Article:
I heard this great story about fundamentals a while back that’s been informing my teaching of late. A guy was talking about how he got excited about martial arts and wanted to be like the movie ninjas. He goes to a dojo, gets all the gear, and looks forward to learning the big impressive moves. Instead, all they work on is punch, block, kick. Over and over. Not so exciting.
He’s not a quitter so he keeps going and working on punch, block, kick. Eventually the sensei invites the top beginners to visit a master class, and this guy thinks now he’s going to see the ninja levitation skills. Awesome. So he goes to the master class and sure enough, they spend the whole time working on punch, block, kick. Only it’s at a completely different level of facility, ease, balance, and effectiveness.
I’m working on critical reading and thinking skills with my introductory world history sections. With the martial arts as a metaphor we’ve started with the fundamentals in reading primary source documents. For punch, block, kick I’ve substituted who (wrote this), when, where, and why. These are the fundamentals that establish the authority of a historical document and a solid foundation of understanding.
Today I showed my students how to turn those fundamentals into ninja moves by pushing through them to engage with the text in a series of critical dimensions:
*Text: What it (she, he, they) says and means (fully engaging with authority by adding what to the other w questions)
*Context: the environment or field in which the doc was written – from local to global (another level of where and when)
*Subtext: deeper or alternative meanings, reading between the lines (another level of why).
My example here was going to a used car lot. A guy in a loud plaid jacket runs out and says “I’m so glad to see you. What a good looking man you are.” They had no problem seeing that the text is a greeting and compliment. Interestingly, in each section some guy jumped to a homosexual come-on as the subtext. We used the contrast between a bar and a used car lot as context to disqualify that reading and conclude that the subtext is “give me your money.”
I told them that if they could master this series of analytical moves they’d be educated people who fully earned the higher salary employers are willing to pay to college graduates. Then I showed them the levitating ninja moves, not fully mastered even by many professional academics:
*Intertext: intellectual context, the conversations and networks a text participates in (another level of context and subtext)
*Countertext: I mentioned Derrida here because who knows, that landmind may explode for a few of them later. Reading texts against themselves (‘deconstruction’) because authors are agents of contexts and intertexts (‘discourses’) and do not fully control their materials and meanings. In some sense an ordinary historical insight – how else can texts be seen as ‘representative’ of times and places? We’ll use implied perspectives as the entre’ to this move; I pointed out that we’d already done this by reading a Ming Chinese family’s formal rules, written by elder males, against itself to discover the informal power women had in a system in which all formal power was patriarchal.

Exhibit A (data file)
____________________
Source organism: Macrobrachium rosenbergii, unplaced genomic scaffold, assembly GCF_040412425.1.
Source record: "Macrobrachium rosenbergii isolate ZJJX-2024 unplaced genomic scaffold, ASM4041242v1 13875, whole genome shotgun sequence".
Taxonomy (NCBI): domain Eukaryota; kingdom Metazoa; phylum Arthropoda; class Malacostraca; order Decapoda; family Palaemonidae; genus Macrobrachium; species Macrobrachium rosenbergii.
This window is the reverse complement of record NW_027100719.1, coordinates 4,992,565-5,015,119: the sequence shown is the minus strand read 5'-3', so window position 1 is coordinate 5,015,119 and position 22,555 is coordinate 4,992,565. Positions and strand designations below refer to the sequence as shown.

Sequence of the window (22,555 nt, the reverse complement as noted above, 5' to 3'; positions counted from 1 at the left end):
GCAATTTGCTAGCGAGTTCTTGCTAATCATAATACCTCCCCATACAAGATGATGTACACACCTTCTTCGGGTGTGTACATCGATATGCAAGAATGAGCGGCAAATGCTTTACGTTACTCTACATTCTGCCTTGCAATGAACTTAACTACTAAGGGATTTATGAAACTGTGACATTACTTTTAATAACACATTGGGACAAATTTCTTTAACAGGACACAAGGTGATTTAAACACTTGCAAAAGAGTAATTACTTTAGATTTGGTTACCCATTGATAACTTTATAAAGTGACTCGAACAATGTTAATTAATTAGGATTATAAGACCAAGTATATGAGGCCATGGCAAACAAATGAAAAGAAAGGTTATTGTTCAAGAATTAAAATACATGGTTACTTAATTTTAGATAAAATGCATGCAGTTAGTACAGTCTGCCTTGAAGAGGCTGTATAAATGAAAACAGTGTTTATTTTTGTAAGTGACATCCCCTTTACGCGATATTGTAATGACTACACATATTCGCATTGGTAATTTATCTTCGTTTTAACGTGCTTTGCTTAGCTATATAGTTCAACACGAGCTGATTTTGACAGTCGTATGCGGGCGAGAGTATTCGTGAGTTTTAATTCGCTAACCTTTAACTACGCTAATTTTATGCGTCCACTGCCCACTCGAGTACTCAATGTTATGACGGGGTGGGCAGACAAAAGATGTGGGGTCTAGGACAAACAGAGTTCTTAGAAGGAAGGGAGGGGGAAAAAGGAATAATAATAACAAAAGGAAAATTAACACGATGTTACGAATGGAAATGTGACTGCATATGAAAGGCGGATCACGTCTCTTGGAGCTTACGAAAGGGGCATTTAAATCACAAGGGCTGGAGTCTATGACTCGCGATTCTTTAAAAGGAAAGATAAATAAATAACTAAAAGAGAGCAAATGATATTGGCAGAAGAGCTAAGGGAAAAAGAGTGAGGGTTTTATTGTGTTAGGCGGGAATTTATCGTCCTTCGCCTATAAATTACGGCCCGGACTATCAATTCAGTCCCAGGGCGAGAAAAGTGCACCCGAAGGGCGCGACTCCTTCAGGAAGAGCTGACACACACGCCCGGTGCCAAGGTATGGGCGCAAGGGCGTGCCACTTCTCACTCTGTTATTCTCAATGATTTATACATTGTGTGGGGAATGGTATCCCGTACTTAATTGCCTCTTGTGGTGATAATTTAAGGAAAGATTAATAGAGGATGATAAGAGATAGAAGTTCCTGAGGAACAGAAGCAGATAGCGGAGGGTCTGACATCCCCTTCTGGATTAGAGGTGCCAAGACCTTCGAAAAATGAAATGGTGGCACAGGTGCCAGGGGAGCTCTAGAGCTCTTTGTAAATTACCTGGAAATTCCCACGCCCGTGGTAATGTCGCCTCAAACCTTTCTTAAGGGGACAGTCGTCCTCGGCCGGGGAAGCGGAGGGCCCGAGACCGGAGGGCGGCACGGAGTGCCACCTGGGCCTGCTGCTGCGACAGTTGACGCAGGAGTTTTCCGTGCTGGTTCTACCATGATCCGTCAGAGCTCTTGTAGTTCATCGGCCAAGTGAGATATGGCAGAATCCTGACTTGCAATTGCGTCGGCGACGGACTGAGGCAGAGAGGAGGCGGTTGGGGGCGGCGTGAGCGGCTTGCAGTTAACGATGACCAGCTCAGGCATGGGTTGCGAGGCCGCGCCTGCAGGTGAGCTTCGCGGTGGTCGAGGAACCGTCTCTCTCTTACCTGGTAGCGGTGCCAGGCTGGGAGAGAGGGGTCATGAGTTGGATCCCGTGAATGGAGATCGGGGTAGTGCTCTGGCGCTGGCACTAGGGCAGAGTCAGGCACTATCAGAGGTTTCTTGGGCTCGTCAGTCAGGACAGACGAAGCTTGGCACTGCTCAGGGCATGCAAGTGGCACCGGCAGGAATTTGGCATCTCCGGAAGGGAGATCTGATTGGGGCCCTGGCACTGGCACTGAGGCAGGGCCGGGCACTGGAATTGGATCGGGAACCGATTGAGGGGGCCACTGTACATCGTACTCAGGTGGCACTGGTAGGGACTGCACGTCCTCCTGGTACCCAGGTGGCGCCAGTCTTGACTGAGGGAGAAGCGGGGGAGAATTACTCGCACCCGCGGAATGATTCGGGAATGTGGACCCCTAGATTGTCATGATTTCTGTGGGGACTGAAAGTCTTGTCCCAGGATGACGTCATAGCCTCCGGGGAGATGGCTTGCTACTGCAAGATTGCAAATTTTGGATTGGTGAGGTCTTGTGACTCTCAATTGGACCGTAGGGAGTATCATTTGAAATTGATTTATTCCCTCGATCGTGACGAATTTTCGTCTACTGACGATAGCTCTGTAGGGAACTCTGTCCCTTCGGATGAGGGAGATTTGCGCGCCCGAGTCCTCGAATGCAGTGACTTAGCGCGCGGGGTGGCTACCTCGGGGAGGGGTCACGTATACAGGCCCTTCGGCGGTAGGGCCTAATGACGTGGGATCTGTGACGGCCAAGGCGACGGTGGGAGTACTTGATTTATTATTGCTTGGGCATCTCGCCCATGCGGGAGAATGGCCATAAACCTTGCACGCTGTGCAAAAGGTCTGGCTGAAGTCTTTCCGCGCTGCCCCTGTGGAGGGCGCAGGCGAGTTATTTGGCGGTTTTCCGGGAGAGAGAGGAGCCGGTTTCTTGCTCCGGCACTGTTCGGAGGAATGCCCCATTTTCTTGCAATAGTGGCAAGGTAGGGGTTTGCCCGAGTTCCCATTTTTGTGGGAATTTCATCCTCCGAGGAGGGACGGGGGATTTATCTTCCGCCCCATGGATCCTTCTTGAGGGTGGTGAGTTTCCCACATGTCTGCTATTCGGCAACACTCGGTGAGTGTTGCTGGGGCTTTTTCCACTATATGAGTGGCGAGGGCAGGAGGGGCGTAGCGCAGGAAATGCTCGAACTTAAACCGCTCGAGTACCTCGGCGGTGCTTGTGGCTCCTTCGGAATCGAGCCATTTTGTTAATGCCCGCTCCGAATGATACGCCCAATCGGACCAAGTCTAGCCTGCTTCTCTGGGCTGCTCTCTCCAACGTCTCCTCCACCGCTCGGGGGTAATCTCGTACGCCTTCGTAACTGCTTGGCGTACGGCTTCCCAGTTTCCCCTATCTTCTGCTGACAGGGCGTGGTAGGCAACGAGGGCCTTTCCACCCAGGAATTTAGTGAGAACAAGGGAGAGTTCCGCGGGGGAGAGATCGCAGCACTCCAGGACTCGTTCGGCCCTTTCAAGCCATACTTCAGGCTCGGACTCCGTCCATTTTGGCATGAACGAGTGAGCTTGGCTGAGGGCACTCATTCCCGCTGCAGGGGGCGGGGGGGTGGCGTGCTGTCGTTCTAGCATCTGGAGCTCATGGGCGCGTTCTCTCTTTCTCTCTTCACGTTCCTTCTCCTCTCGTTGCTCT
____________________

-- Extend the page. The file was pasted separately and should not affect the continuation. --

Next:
I just laid this all out, then had them get together into small groups of 4-5 to work through the full range of readings of an excerpt from the Sadler Report to Parliament on child labor (1832). With absolutely no lecture, background or prompting from me, with only the document, its short editorial introduction, and a general world history text to work with, here are some things they came up with so far, pending further discussion on Thursday:
*Who: A conversation among an official parliamentary investigator, asking leading questions, and various child laborers
*Where: urban England
*When: 1832, but including recollections from up to twenty years earlier
*Why: parliamentary fact-finding; to create public awareness; and create momentum and unassailabilty for politicians in preparation for enacting legislation against entrenched elite interests
*Text: the facts and horrors of long hours and abusive treatment in industrial child labor
*Context: early phases of the Industrial Revolution, transition from subsistence agrarian order in which children worked for families to capitalist order in which families work for industrialists; industrial takeoff leveraged by breakdown of traditional relations and creation of cheap desocialized labor pool
*Subtext: reformer’s moral outrage constructing worker ‘victimhood’ through leading questions about conditions the workers had taken for granted
*Intertext: the intersubjectivity of the interview process itself; debates about conditions of just work and the responsibility of elites to regulate fairly
*Countertext: the implied perspective of the industrialists; the mismatched moralisms of reformers vs. the pragmatic lifeworld of workers.
Not bad for a bunch of mostly freshman non-majors in about half an hour. The thing I liked best was that although not all of the groups clicked and got all the way through the analysis, there was ‘push’ in the assignment so that the ones who would normally have stopped at text developed things to say about context and subtext, and the ones who would normally have felt very clever to see some things about subtext stretched out to develop observations and hypotheses about intertext and countertext.
A couple weeks ago when we were just looking at who/where/when/why several students asked bemusedly if I read like this all the time. I said yeah, but it becomes a habit you do quickly without belaboring it or even thinking hard. I think they’re getting there, so by the time we’ve done this with a dozen documents over a couple of months they’ll be pretty locked in. Plus maybe they’ll know one or two things about world history.
“Communist Manifesto” next.